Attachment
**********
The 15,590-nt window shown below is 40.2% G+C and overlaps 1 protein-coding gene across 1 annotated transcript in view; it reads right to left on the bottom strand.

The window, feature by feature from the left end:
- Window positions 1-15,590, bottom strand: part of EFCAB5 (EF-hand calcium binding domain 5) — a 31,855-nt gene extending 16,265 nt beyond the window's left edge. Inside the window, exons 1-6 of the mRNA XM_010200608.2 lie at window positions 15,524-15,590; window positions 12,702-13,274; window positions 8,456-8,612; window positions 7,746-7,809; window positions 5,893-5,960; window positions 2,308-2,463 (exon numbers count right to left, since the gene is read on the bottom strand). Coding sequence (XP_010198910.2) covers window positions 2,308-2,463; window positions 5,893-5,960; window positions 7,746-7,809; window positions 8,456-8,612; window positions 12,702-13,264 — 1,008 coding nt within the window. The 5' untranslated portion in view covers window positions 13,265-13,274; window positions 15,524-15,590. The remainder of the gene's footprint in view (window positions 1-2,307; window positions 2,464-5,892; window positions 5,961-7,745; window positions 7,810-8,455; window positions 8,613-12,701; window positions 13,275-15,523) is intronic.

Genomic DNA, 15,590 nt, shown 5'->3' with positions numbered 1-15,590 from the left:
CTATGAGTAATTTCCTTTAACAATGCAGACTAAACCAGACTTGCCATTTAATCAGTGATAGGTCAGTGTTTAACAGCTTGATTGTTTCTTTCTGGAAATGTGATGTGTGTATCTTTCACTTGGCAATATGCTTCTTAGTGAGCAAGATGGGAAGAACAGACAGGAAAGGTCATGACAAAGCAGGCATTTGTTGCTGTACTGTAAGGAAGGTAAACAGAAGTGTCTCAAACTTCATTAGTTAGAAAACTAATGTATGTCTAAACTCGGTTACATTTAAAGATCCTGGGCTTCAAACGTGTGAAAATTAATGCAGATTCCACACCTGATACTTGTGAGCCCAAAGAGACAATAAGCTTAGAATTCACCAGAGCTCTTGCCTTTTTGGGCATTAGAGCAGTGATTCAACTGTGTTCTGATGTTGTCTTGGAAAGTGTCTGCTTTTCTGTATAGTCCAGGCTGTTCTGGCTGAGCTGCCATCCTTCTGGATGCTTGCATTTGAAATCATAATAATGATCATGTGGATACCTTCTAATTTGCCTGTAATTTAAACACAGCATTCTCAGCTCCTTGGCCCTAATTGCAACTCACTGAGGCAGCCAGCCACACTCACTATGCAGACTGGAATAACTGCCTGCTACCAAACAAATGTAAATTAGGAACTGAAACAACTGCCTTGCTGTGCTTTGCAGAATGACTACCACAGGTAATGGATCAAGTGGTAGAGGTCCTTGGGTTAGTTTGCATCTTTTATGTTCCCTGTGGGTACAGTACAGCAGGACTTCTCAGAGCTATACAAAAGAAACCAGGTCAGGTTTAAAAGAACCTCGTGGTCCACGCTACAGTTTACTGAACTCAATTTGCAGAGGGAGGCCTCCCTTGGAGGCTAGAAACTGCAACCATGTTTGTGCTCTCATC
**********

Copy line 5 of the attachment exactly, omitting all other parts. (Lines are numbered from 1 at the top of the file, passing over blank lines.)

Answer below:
CTATGAGTAATTTCCTTTAACAATGCAGACTAAACCAGACTTGCCATTTAATCAGTGATAGGTCAGTGTTTAACAGCTTGATTGTTTCTTTCTGGAAATGTGATGTGTGTATCTTTCACTTGGCAATATGCTTCTTAGTGAGCAAGATGGGAAGAACAGACAGGAAAGGTCATGACAAAGCAGGCATTTGTTGCTGTACTGTAAGGAAGGTAAACAGAAGTGTCTCAAACTTCATTAGTTAGAAAACTAATGTATGTCTAAACTCGGTTACATTTAAAGATCCTGGGCTTCAAACGTGTGAAAATTAATGCAGATTCCACACCTGATACTTGTGAGCCCAAAGAGACAATAAGCTTAGAATTCACCAGAGCTCTTGCCTTTTTGGGCATTAGAGCAGTGATTCAACTGTGTTCTGATGTTGTCTTGGAAAGTGTCTGCTTTTCTGTATAGTCCAGGCTGTTCTGGCTGAGCTGCCATCCTTCTGGATGCTTGCATTTGAAATCATAATAATGATCATGTGGATACCTTCTAATTTGCCTGTAATTTAAACACAGCATTCTCAGCTCCTTGGCCCTAATTGCAACTCACTGAGGCAGCCAGCCACACTCACTATGCAGACTGGAATAACTGCCTGCTACCAAACAAATGTAAATTAGGAACTGAAACAACTGCCTTGCTGTGCTTTGCAGAATGACTACCACAGGTAATGGATCAAGTGGTAGAGGTCCTTGGGTTAGTTTGCATCTTTTATGTTCCCTGTGGGTACAGTACAGCAGGACTTCTCAGAGCTATACAAAAGAAACCAGGTCAGGTTTAAAAGAACCTCGTGGTCCACGCTACAGTTTACTGAACTCAATTTGCAGAGGGAGGCCTCCCTTGGAGGCTAGAAACTGCAACCATGTTTGTGCTCTCATC